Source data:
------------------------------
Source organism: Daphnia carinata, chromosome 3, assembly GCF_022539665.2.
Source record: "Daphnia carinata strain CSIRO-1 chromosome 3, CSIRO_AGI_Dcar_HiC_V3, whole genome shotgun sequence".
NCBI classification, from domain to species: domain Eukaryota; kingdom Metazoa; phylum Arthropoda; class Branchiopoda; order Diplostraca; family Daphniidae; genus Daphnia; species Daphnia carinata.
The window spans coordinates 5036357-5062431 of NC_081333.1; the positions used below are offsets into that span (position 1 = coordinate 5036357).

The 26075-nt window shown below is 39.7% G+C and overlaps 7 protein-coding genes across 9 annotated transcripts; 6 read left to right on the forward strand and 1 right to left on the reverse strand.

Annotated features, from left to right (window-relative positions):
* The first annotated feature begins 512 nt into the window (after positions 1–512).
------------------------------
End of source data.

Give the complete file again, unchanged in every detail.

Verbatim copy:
Source organism: Daphnia carinata, chromosome 3, assembly GCF_022539665.2.
Source record: "Daphnia carinata strain CSIRO-1 chromosome 3, CSIRO_AGI_Dcar_HiC_V3, whole genome shotgun sequence".
NCBI classification, from domain to species: domain Eukaryota; kingdom Metazoa; phylum Arthropoda; class Branchiopoda; order Diplostraca; family Daphniidae; genus Daphnia; species Daphnia carinata.
The window spans coordinates 5036357-5062431 of NC_081333.1; the positions used below are offsets into that span (position 1 = coordinate 5036357).

The 26075-nt window shown below is 39.7% G+C and overlaps 7 protein-coding genes across 9 annotated transcripts; 6 read left to right on the forward strand and 1 right to left on the reverse strand.

Annotated features, from left to right (window-relative positions):
* The first annotated feature begins 512 nt into the window (after positions 1–512).